Magento Enterprise: Troubleshooting Rule Based Product Relations (aka Target Rules)
Target rules are a killer feature of the Magento Enterprise platform, but as with many of the great components in the Magento ecosystem, the documentation is a bit lacking in practical examples and the thorough details necessary to get the results you may be looking for.
Here are some quick resources:
- Magento Wiki: Rule Based Product Relations
- 25 Real World Examples of Rule-based Product Relations
- Setting up rule-based product relations for automatic cross-sell
Tip #1 - If you have multiple rules, Isolate the problematic rule
If you are getting results that you are not expecting, first turn off all the rules that apply to this product.
"But how do I know which rules apply to a given product?"
- Identify a product you are troubleshooting. Note the Product ID.
- First, in the admin panel, open the product and save it - don't worry about editing anything yet.
By saving the product, you initiate the re-indexing of the target rules.
- Second, run a quick query to retrieve the rules that apply to this product.
SELECT * FROM enterprise_targetrule, enterprise_targetrule_product WHERE enterprise_targetrule.rule_id = enterprise_targetrule_product.rule_id AND<br> ### replace with your product_id enterprise_targetrule_product.product_id = 6731 AND ### 1=related, 2=up-sells, 3=cross-sells enterprise_targetrule.apply_to = 2 ORDER BY enterprise_targetrule.sort_order;Now you have a list of all the rules that will apply to this product. Turn them off one at a time:
UPDATE enterprise_targetrule SET ### 0 to de-activate, 1 to activate is_active = 0 WHERE ### enter the rule_id from each of the rules from the results above rule_id = 169;
- You now should have all rules turned off for a given product, for a given rule type (related, up-sell, cross-sell).
- Turn the first rule on, open and save the product in the admin panel, and check the results.
- Now you can either turn that rule off and try the next (to get the discreet results from each rule) or turn on the next one (and see the progressive combination of the rules together).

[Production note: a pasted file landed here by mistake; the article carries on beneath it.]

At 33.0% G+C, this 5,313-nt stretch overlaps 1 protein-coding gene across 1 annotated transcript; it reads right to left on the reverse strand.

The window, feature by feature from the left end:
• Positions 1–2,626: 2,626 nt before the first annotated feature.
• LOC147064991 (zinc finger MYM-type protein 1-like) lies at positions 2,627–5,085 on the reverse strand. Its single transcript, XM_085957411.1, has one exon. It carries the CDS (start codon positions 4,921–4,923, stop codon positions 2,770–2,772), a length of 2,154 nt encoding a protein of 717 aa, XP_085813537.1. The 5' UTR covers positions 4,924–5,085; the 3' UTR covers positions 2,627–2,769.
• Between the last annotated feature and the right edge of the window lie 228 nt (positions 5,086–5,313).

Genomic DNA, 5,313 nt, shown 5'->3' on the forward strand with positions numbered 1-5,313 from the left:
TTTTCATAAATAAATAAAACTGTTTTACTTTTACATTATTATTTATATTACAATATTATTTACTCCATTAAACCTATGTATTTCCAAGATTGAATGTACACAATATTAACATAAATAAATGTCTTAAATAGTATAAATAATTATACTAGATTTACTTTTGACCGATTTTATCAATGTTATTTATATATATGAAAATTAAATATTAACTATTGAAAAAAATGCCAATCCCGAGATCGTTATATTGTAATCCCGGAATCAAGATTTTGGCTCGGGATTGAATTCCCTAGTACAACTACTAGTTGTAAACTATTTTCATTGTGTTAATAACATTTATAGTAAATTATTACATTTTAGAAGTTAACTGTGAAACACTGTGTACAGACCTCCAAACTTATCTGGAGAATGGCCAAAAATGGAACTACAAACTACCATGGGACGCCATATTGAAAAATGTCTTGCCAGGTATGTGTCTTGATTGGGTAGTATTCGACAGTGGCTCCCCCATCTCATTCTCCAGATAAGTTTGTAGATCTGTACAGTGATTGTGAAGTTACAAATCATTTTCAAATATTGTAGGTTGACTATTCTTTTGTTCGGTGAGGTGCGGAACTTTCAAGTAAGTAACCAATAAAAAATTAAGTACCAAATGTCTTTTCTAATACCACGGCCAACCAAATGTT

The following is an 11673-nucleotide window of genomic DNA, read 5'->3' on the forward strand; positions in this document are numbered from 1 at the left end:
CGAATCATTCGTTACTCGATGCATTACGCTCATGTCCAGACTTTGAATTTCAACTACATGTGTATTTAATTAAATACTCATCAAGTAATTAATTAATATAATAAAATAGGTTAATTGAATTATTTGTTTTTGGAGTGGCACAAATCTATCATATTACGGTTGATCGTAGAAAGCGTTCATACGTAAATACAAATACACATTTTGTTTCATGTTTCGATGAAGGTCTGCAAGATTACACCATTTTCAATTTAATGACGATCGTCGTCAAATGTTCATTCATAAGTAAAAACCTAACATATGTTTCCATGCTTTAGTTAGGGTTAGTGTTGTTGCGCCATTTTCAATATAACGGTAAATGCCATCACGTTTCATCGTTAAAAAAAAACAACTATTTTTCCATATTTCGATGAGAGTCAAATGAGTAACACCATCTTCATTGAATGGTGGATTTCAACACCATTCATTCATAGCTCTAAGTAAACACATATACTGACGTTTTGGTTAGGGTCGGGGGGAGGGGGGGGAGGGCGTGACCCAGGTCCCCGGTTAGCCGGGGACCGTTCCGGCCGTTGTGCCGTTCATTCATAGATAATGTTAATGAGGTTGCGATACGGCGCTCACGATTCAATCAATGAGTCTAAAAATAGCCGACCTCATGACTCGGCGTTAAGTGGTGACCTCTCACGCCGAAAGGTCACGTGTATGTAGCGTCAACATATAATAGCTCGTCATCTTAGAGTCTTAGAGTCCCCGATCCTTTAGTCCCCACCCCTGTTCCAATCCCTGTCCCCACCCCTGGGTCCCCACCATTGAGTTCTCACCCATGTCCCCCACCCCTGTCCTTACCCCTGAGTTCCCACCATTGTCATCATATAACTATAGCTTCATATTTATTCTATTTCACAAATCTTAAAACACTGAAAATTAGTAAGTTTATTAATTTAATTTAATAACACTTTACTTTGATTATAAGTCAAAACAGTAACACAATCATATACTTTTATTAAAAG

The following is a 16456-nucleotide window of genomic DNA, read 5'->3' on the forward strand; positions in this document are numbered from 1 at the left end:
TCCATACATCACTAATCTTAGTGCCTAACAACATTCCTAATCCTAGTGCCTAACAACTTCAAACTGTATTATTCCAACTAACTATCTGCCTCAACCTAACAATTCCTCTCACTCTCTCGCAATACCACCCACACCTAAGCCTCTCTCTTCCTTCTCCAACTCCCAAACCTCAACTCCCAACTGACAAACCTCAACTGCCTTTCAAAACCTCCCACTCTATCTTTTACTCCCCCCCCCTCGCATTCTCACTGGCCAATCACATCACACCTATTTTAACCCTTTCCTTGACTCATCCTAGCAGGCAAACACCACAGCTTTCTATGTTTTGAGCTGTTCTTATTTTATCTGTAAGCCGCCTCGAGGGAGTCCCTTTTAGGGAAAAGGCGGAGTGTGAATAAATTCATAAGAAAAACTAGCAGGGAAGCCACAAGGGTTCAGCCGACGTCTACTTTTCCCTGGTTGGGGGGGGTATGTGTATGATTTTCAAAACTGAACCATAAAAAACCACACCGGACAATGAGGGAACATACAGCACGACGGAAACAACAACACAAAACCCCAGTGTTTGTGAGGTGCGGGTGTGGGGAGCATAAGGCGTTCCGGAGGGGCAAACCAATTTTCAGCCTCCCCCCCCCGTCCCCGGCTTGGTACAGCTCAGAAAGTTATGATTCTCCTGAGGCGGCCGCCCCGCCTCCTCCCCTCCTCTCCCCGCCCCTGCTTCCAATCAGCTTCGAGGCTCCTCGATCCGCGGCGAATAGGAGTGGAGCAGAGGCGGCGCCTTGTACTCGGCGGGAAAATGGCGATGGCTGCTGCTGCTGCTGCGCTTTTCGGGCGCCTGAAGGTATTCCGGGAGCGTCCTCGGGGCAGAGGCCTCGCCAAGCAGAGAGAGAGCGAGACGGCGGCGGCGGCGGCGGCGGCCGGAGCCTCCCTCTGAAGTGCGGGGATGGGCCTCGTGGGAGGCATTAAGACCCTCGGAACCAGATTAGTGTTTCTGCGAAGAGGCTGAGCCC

Tip #2 - "is one of" versus "contains"
Custom product relations can leverage custom product attributes, but don't mix your data types! The target rule interface is powerful, and, in many cases, will allow you to break the rules if you want.
For example, we have an attribute "Designer" with a pre-defined list of options to select from. But if I use this attribute for a target rule, it defaults to the operator "contains" and allows me to select an option from this list. THIS WILL NOT WORK! "Contains" is only to be used for text attributes you can enter custom strings into. The proper method is to use "is one of..." and select the option from the list.
Tip #3 - Matching by Category can get you into trouble
We have an installation that uses target rules to create up-sell products based on the category of matched products, but all products in the catalog are part of one "All Products" category.
- Our selected product was in category 36 and the "all category".
- Our desired target was in category 36, category 211 and the "all category".
- A product which was showing as a match was part of category 502 and the "all category".
Here is what the config looked like:
How this reads in English:
"Take all products in category 36 and make a list of ALL categories each of those products are in (this will include the "all category"). Now find all products which are in any of these categories".
This simple target rule now has matched EVERY SINGLE PRODUCT IN THE STORE - and caused me a lot of confusion. How did we solve it?
Because we were matching based on a specific category, we could also set the "products to display" to the same selected category and not fall in the pit of over-matching the target rules.